Patriots' Cassel emerging as team MVP
FOXBOROUGH, Mass. -- All of those Little League World Series, Chatsworth High and career backup references should be shelved.
Matt Cassel is an NFL quarterback. And he is starting to play like the most valuable player on a team that happens to be tied for first place in the AFC East without Tom Brady, its top three running backs and a defensive captain.
|David Butler II/US Presswire|
|Patriots QB Matt Cassel, who threw for 234 yards against the Bills, isn't playing like a backup anymore.|
Three weeks ago, many would have scoffed at the thought of Cassel outplaying Trent Edwards, but that's what happened Sunday at Gillette Stadium, where the New England Patriots beat the Buffalo Bills 20-10.
Cassel was ridiculed because of his inexperience, a novice compared to the iconic Brady. Doom was predicted for the reigning AFC champs.
But Cassel has helped lead the Patriots to a 6-3 record. It's plausible Brady would have them in the same position -- although his passing stats might be more extravagant.
"He was criticized greatly," Patriots guard Logan Mankins. "I would rather have Matt than about 99 percent of the quarterbacks in the league. He's playing great. We're winning games with him. He's doing everything asked of him."
Cassel is the most underrated player in the AFC East. He has been steadily improving and is allowing offensive coordinator Josh McDaniels to open up the playbook more and more each week.
Cassel is calmer.
"I think, early on, the heart rate was definitely through the roof, especially when you get into that first quarter and there's obviously the adrenaline that goes along with playing this game," Cassel said. "But as the weeks go on, you kind of get into a routine and start to realize how to manage yourself.
"It's a little bit easier now than it was earlier in the season."
He got off to a sharp start against the Bills, finished strong and played well in between.
With the Patriots going to a spread offense and Cassel playing out of the shotgun, he completed 23 of 34 passes for 234 yards. He also ran for 22 yards, including a 13-yard touchdown scramble on their first possession.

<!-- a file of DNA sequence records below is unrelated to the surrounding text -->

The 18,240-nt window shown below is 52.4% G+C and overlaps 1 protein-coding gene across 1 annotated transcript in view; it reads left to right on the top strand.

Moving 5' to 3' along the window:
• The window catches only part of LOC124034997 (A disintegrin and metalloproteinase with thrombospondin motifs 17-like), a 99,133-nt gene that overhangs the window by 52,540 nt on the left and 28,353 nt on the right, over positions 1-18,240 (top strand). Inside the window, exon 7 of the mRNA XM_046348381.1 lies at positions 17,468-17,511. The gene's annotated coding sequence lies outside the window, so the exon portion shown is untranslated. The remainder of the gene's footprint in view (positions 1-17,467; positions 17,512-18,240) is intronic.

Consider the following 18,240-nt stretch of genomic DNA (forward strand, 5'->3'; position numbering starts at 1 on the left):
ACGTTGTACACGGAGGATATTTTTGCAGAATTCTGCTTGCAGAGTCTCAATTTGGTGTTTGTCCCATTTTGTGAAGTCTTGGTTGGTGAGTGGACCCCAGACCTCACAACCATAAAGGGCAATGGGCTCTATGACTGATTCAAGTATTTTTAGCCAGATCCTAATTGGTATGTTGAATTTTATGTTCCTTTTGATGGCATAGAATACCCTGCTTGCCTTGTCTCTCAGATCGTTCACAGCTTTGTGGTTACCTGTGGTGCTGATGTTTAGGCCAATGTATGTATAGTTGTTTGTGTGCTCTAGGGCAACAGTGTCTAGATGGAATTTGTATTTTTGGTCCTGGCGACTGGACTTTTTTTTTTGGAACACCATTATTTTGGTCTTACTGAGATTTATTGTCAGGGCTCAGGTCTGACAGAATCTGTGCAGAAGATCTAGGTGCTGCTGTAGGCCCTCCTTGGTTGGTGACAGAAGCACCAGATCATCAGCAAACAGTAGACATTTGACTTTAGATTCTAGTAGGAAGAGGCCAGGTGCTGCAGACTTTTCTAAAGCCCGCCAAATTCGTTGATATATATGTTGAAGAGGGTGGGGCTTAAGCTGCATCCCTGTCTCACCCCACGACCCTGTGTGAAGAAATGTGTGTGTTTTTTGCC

On New England's final meaningful series, he orchestrated a 19-play, 92-yard drive that took 9:08 off the clock and sucked the air out of the Bills.
"That last drive was awesome," Patriots coach Bill Belichick said.
Cassel completed five of his seven passes on the drive for 57 yards. All but one of his completions was for a first down.
"He's getting better and better each week," Bills cornerback Terrence McGee said. "He's a good quarterback. He didn't try to force anything. He took what we gave him, whether it was a short crossing route or a short route. Then he also took his chances going deep.
"He controlled the game."
Edwards, who looked like a blossoming Pro Bowler a few games back, had another bad game. He completed 13 of 23 passes for 120 yards, a garbage-time touchdown and two bad interceptions.
The Patriots had the ball for 37 minutes, 40 seconds.
One might think Cassel would be leaning hard on superstar Randy Moss, but little Wes Welker has been the security blanket. So much so, in fact, that Welker broke an NFL record Sunday by catching at least six passes in each of the first nine games.
Cassel peppered Welker all afternoon. Welker finished with 10 receptions for 107 yards, both season-highs, even though the Bills had starting cornerback Jabari Greer shadowing him in the slot and moved rookie Reggie Corner outside.
"We're getting there," Welker replied when asked if it was as easy and pitch and catch. "He's doing a great job of really just understanding and studying the defenses."
The game sure does get easier when defenses aren't disrupting much.
Opponents sacked Cassel 28 times through his first seven games, more than they dropped Brady all last year. The Patriots have allowed just one sack over their past two games, with the Bills getting to Cassel early in the fourth quarter and forcing him to fumble.
Cassel's development has been undeniable. He has gone from wide-eyed reliever to emerging leader. As special teams ace Larry Izzo noted, it's a mighty big comparison to make, but there are Brady similarities there.
"We see it all the time," Izzo said of Cassel. "This is the same guy we've been seeing in practice for three or four years. It's not a shock. This guy has a lot of ability. He has a strong arm. He can make plays with his feet. He's smart. He cares about what he's doing.
"You see what he does on the field and his presence in the pocket. He's making some big throws. He understands the quarterback position. He's been playing behind Tom for a long time. I think you're going to see a guy that is going to continue to grow as a player."